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More pain sites over time = greater risk of work disability


ResearchBlogging.org
It struck me today, as I spent a little time with two people who have been returned to Pain Management Centre for a review of their progress, that something we don’t do very well is help people distinguish between an acute or new problem and what might be a flare-up of the old chronic problem. And by ‘we’ I mean all health providers.

Ok, so that the problem is there is not really so surprising – after all, helping clinicians work out that chronic pain doesn’t respond to acute pain management is quite a change of focus (from short-term cure to long-term management), but I guess I hadn’t really thought through how to help people deal with new pain problems as they arise.

Let me illustrate what I mean. Gary (not his real name, and other details are also disguised to protect privacy) has returned to work after nearly five years since his injury. The original injury was a crush injury to his foot and he was left with a complex regional pain syndrome. For at least the first three years he believed, because he was told by surgeons, that surgery would ‘fix’ the problem – and it was a case of him simply waiting for the surgeons to decide what the best surgical option would be. Unfortunately, his foot pain didn’t respond to surgery and he’s ended up with an arthrodesed ankle and chronic pain. The pain is not resolving – but he is feeling quite confident about how to manage it after completing a pain management programme and with some individual input to help with his mood and return to work planning.

Unfortunately, he’s hurt his knee now. He came off a ladder and landed awkwardly on his knee about five months ago. Initially his GP suggested that he simply wait for it to settle, but Gary had learned from his foot problem that it’s better to get on with moving it – and he didn’t want to risk his return to work planning. So he got a knee brace, had some physiotherapy, and carried on. After about two months, he saw a surgeon who said his knee didn’t need surgery right now although it was a little ‘sloppy’ in the ligaments, so Gary should keep on with his exercises, be ‘careful’ and wait for a while before considering a surgical review.

Now the point of this is that Gary didn’t know whether his knee pain was something he should worry about, or whether it was something he should treat as he does his foot pain – using pain management strategies. I’m picking that he found it hard to know whether he was going to do further damage by using his knee normally (ie what are the risks from using a ‘sloppy’ knee), given that he knows that his foot pain is no longer related to damage.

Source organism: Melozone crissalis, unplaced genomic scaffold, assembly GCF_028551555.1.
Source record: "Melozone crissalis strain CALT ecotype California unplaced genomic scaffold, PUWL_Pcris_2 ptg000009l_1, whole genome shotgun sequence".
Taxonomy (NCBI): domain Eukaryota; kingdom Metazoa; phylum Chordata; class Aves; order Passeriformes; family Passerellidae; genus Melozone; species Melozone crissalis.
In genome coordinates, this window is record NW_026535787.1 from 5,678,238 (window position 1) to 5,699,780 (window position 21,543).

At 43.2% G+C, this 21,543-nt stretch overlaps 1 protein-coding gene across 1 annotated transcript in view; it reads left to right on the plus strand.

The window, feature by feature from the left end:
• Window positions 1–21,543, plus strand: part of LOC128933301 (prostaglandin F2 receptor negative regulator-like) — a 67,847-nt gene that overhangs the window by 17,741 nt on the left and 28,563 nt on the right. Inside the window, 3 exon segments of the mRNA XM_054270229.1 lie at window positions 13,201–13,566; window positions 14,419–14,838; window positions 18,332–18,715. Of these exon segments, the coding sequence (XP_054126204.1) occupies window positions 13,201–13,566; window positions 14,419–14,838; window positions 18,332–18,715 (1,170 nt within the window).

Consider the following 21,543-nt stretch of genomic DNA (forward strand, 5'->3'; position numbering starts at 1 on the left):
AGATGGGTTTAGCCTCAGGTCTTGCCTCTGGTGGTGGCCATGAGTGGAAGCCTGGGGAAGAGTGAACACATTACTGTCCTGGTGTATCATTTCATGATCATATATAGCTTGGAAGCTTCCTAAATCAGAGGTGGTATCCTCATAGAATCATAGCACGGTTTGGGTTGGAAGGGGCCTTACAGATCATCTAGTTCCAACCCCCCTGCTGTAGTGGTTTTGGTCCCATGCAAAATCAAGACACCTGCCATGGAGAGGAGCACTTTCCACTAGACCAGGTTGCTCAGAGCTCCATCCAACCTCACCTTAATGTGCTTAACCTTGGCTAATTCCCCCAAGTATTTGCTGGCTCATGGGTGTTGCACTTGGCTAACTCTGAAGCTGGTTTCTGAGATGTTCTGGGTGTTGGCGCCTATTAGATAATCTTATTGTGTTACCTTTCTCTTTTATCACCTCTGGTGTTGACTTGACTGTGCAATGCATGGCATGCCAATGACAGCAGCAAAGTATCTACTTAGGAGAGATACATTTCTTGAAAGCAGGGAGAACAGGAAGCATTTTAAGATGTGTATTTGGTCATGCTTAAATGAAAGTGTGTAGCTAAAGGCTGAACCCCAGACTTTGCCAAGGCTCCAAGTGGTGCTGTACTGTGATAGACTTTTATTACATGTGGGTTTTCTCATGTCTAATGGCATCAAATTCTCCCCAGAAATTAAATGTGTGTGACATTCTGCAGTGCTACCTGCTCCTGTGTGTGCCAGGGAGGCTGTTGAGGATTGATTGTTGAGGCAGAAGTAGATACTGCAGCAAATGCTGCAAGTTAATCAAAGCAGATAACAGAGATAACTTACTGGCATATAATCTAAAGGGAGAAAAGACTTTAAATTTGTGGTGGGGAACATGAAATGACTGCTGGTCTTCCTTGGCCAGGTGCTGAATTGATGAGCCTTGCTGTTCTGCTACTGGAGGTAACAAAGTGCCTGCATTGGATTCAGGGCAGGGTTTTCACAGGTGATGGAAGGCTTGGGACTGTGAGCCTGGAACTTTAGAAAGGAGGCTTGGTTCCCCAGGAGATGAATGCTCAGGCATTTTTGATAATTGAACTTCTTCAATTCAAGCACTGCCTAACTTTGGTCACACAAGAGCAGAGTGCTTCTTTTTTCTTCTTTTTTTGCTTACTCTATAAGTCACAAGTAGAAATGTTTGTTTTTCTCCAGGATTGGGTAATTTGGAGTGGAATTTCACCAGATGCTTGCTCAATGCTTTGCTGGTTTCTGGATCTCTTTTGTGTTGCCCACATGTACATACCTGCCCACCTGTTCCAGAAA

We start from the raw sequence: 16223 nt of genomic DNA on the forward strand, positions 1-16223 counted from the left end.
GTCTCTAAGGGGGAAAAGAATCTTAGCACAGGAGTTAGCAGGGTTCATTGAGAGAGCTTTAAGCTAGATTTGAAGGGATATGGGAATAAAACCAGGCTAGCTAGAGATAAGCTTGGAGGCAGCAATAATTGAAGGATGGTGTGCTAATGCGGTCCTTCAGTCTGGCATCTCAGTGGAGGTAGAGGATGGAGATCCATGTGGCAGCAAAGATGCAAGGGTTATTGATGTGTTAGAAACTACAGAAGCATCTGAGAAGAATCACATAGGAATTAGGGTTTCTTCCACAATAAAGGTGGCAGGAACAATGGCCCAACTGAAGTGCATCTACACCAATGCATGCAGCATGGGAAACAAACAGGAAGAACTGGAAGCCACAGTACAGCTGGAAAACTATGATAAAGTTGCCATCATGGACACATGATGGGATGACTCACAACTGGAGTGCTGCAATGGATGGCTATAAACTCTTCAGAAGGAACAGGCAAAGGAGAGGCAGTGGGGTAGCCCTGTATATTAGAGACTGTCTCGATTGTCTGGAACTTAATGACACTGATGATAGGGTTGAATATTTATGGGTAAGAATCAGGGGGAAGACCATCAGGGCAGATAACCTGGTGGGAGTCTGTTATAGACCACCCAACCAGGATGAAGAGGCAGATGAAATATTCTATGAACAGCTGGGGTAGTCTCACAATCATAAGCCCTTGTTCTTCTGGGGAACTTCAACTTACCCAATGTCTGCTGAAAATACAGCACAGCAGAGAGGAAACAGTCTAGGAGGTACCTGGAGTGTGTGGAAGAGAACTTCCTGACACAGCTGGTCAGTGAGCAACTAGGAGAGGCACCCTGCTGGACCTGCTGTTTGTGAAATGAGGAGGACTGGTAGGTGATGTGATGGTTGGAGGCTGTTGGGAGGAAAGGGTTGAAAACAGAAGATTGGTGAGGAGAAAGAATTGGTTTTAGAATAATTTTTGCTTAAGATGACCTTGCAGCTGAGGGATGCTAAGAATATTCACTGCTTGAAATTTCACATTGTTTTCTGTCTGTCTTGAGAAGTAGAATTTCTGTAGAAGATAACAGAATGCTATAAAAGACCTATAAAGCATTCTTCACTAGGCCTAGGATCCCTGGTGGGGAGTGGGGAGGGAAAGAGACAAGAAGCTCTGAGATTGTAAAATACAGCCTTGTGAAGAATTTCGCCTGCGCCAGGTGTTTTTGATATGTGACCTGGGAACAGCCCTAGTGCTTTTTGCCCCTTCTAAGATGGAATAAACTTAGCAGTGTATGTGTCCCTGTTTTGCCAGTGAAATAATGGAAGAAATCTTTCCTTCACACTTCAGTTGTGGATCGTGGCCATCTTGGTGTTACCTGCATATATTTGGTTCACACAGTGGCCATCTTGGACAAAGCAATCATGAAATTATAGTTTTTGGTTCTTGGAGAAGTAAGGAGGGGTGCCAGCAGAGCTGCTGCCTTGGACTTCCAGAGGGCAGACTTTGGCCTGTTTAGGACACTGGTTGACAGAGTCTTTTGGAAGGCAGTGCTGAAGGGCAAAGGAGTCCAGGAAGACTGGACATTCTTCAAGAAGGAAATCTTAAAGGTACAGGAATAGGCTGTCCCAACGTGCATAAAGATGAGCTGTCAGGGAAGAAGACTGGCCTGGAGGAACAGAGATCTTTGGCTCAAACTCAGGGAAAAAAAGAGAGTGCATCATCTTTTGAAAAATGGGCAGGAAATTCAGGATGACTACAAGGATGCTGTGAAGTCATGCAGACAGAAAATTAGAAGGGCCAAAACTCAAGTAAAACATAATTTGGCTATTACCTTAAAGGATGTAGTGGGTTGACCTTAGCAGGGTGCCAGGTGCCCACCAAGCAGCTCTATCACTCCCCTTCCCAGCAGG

It seems likely that if someone has a central sensitisation problem, for example, they develop a CRPS, the chance of their nervous system responding similarly to another trauma is quite high. A similar case might be someone who has fibromyalgia, with widespread body pain, and a sensitive nervous system – a person in this situation may also be quite likely to take a long time for post-traumatic aches and pains to settle down.

BUT I don’t think I routinely mention this to people I’ve worked with.

What might the implications be for someone who has a chronic pain problem, and then develops a new, acute pain? Well, given the difficulty we find with treatment providers switching from acute management to chronic management, I think the same old problems are likely to rise. Lots of investigations to work out why the pain isn’t settling as it ‘should’ (and as it would if there wasn’t an underlying central nervous system sensitivity), and lots of passive treatments to reduce the pain – but if the pain isn’t directly related to the acute tissue disruption, then it’s unlikely to respond to these treatments – and I’m sure yet more investigations and treatments are tried.

Let’s take a step back and look at whether there are differences between acute management and chronic management.

  1. In acute management, for the majority of problems (and I’m racking my brain to think of one actually) we ask people to start doing things normally as soon as possible – pain doesn’t have to be completely gone before we encourage people to get moving.  In chronic pain management, we ask people to do things despite pain.
  2. In acute management, we encourage a ‘start low and go slow’ approach to increasing activity.  We do the same in chronic pain management.
  3. In chronic pain management, we recognise the pain is a stressor, and that there is a relationship between having pain and physiological arousal.  In acute pain, the same phenomenon occurs.

So is the main difference is in determining the end goal of treatment? – in acute pain management, we are relatively certain that pain will eventually subside.  In chronic pain management, we are relatively sure that pain will persist.    So we are really looking in both cases at encouraging a focus on function – but in acute pain, the ‘end point’ is often reaching when the pain reduces.

I wonder whether we need to focus on using the same cognitive behavioural approach to self managing many acute problems that we use for chronic pain. And maybe we should consider whether we need to advise people who have chronic pain of their susceptibility to pain in other parts of their body and manage that pain accordingly.  It might just save an awful lot of money on treatments for ‘acute on chronic’ low back pain (just what is that, really?), or for ‘acute back pain’ when the low back pain has never really gone away…

I included this study from Norway, because I think it illustrates something that we observe very often.  I call it ‘recycling’, but other people call it ‘frequent fliers’ – people who have pain in more than one part of their body are more likely, at least in this study, to eventually move onto Disability payments, and stop work.

I don’t think this is simply the effect of a person having trouble coping with the additional burden of pain – I think it’s much more about a systems problem.  If the participants in this study engage with the health system each time they develop a new pain site, the chance of their encountering another provider who follows an acute pain management model (with all that can entail when problems fail to resolve) is pretty high. And with each new encounter with a health provider challenging their own belief in their ability to self manage, these people have a real struggle to remain confident that they can do things despite their various pain.